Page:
In recent years, free-agent relievers who received Type A rankings sometimes had difficulty finding work. Teams were reluctant to forfeit a high draft pick for signing them.
This offseason could be different.
As of Friday, the highest first-round pick that could be lost was the 20th overall selection. What’s more, for teams that sign more than one Type A free agent, the high number of supplemental choices will reduce the impact of losing a second and third pick.
Here’s how it breaks down:
Thirty-five free agents were offered salary arbitration by their respective clubs, an increase of 12 from a year ago. If most decline, virtually an entire round of compensation picks will be created between the first and second rounds when those players sign with other teams.
In addition, the clubs that finished with the 15 worse records cannot lose their first rounder if they sign a Type A free agent, according to the basic agreement.
Meanwhile, the Diamondbacks, Padres and Brewers will receive corresponding picks after failing to sign their first rounders last year, meaning the top 18 selections are protected.
The Tigers already have forfeited the No. 19 pick for signing free-agent catcher Victor Martinez. The highest pick currently in play, No. 20, belongs to the Rockies.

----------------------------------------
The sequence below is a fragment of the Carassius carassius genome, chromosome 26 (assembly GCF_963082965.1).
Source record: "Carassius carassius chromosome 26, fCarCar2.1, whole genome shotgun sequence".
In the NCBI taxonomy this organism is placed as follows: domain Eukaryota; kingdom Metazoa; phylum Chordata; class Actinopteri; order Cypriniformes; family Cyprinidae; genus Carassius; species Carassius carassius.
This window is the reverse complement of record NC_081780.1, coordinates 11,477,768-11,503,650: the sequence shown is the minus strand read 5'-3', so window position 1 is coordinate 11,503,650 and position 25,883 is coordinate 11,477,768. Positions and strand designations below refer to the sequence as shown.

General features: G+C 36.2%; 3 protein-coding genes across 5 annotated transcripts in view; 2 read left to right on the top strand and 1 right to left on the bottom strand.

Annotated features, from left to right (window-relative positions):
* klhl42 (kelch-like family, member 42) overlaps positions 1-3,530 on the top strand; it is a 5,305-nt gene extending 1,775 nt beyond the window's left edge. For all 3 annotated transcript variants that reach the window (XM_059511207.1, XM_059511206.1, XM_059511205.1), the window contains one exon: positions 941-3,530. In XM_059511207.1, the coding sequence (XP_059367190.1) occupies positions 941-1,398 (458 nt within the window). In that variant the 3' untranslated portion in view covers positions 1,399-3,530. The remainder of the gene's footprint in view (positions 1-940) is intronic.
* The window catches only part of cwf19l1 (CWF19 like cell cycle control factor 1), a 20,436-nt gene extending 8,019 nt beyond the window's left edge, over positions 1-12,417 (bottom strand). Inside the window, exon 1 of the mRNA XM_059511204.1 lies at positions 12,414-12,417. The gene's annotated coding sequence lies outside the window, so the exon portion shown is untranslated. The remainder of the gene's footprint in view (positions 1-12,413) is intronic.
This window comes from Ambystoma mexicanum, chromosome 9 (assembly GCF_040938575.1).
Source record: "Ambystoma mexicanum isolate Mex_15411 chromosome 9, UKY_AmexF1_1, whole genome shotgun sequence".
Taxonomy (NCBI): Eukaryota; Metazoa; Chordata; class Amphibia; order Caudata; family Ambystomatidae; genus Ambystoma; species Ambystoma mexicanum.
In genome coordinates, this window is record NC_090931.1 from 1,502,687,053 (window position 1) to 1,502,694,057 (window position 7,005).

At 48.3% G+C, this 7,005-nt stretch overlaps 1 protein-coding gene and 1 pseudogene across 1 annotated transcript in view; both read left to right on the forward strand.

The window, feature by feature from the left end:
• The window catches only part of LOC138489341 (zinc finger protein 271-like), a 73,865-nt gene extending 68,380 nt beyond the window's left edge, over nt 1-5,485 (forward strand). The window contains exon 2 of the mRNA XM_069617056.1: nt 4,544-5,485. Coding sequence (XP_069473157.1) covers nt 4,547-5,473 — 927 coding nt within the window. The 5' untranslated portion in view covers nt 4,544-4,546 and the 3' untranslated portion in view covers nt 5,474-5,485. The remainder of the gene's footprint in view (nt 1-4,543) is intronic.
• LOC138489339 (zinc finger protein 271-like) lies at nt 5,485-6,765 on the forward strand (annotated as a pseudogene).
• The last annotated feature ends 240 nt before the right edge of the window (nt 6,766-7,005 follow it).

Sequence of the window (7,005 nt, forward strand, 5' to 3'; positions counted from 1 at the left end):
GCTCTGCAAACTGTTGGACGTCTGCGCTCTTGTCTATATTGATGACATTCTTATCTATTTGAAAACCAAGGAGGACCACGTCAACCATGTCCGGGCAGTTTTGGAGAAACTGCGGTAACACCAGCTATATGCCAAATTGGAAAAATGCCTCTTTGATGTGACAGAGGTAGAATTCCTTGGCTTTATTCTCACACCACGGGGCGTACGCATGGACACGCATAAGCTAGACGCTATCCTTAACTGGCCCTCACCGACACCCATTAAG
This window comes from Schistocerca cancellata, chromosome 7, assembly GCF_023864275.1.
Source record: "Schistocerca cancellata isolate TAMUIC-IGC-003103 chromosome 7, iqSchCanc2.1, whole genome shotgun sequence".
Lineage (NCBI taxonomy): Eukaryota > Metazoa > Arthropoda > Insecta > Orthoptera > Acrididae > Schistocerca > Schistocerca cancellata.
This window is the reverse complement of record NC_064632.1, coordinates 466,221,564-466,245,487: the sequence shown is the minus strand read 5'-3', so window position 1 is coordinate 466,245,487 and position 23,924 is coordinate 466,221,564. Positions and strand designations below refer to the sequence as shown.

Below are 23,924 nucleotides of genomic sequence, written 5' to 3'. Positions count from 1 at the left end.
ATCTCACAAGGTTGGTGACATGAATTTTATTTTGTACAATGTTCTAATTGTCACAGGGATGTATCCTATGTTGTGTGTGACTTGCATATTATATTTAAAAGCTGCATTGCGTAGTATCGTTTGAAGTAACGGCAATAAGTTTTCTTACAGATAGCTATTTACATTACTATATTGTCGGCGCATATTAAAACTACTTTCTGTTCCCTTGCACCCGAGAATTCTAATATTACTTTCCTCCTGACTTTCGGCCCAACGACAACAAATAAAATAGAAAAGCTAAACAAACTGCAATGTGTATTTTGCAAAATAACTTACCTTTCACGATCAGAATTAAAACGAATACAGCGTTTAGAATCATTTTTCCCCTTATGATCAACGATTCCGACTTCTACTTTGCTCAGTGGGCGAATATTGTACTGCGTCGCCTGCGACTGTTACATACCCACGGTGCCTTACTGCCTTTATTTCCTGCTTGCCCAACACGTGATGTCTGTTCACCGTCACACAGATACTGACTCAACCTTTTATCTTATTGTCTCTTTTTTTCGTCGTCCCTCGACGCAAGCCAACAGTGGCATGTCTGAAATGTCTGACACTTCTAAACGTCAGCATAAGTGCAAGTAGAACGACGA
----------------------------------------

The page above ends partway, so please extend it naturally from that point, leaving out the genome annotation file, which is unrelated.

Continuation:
Teams occasionally draft relievers at that part of the draft – the Tigers picked Ryan Perry at No. 21 and the Diamondbacks took Daniel Schlereth at No. 26 in 2008. A free agent at the right price might be a better investment, particularly for a team that already has signed a Type A free agent and lost a pick.
Say, for example, the Yankees sign left-hander Cliff Lee, then want to add the top lefty reliever on the market: Type A free agent Scott Downs. They'd sacrifice the No. 31 pick overall for Lee, but the pick they'd lose for Downs probably would be the equivalent of a third rounder, with all those supplemental picks in between.
Teams still will be reluctant to forfeit picks in what projects to be a very deep 2011 draft, but more free-agent relievers might want to decline arbitration and gamble on getting multi-year deals, even if it means accepting slightly lesser salaries from teams that also are losing picks.
Some teams will be more inclined to sign proven major-league pitchers than risk spending and waiting on, at best, late first-round talent.